Social media platforms – Facebook and Linkedin in particular for B2B
Industry Associations – associations often offer compelling ad packages
Email marketing – either through your own opt-in list or leveraging lists from others – the best performing 3rd party lists I’ve found have been opt-in association lists
Live events – nothing beats a live event for being able to qualify potential buyers
Virtual events – webinars or fireside chat type events can work quite well
Community – either creating your own or participating actively in one where your buyers participate
Regardless of where you start the important thing is to remember that choosing the channel is just the first step. The next steps are making sure the message is compelling and the offer has incredible value. Let’s dive a bit deeper into some of the channels you might select.
There are a lot of different options when it comes to social platforms. It’s important to make sure that your company account is set up and that’ve fleshed out your profile so it’s exactly the way you want to present your brand and messaging. Also start posting organically at a regular cadence so potential customers can get to know you better once they start on the path of discovering more about what you do.
As an example, have a look at Hubspot’s profile on Linkedin. It’s completely fleshed-out with most of the information you’d find on their website, but enables the Linkedin user to learn more without having to navigate away from Linkedin.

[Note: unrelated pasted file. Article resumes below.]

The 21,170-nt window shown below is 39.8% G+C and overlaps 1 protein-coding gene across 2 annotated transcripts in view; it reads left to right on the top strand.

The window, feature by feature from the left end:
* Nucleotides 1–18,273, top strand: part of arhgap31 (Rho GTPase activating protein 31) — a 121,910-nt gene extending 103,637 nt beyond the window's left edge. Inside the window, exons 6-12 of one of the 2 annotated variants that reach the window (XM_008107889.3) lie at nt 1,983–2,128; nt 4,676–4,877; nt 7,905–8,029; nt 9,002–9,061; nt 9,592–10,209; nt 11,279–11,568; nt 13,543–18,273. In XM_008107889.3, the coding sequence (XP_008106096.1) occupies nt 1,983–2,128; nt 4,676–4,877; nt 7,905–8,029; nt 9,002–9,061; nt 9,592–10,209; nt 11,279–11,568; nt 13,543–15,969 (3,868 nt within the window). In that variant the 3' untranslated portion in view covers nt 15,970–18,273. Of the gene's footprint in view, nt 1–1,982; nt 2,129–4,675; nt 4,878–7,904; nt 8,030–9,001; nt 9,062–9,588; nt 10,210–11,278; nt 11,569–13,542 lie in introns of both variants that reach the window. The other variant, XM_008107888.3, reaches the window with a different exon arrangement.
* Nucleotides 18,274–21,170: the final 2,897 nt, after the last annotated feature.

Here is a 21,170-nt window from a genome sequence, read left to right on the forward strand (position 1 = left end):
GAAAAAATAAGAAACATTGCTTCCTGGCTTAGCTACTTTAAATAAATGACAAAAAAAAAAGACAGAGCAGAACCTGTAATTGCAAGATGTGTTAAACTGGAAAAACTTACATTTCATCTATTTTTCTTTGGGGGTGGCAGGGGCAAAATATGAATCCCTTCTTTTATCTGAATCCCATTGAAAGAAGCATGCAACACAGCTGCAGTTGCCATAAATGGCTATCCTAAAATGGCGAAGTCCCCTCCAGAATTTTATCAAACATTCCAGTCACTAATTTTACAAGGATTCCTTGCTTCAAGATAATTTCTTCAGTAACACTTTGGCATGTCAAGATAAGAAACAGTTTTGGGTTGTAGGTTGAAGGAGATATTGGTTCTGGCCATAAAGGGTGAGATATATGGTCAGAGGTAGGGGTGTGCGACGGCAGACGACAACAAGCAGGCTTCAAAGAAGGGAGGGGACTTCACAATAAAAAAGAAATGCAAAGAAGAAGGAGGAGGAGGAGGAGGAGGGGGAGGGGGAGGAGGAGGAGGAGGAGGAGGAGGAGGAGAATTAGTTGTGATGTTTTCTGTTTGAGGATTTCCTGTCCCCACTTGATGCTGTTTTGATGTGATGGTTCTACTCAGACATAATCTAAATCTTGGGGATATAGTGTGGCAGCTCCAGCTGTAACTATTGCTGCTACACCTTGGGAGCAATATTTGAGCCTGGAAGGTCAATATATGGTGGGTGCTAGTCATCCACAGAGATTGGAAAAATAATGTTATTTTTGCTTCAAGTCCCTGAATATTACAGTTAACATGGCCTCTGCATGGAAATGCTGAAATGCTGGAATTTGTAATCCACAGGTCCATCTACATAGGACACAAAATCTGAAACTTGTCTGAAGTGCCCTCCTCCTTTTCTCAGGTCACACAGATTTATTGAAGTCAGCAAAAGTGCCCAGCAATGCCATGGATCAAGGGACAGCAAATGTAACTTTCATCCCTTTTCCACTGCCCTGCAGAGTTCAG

Once you’ve set up your presence, then diving into paid advertising will let you hone in on your audience and ensure you broaden your reach. If you have a limited number of followers you can also use the platform to grow your follower list.
Review Sites / Directory Listings
Platforms like G2 and Capterra can be great for getting in front of customers who are researching ways to solve their problems. What’s happened over the years with these platforms is that they’ve become highly competitive. Both price their offerings quite differently, G2 is expensive for a small business right out of the gate and Capterra, while you can spend whatever you want, is so flooded with vendors you can be paying exorbitant amounts of money just to get a click.
The thing that is a bit funny about these platforms too is that they work off of placement in a category. You can be placed in multiple categories but if you have product that doesn’t fit neatly into their categorization, it’ll be tough to get the return you’re looking for on those platforms.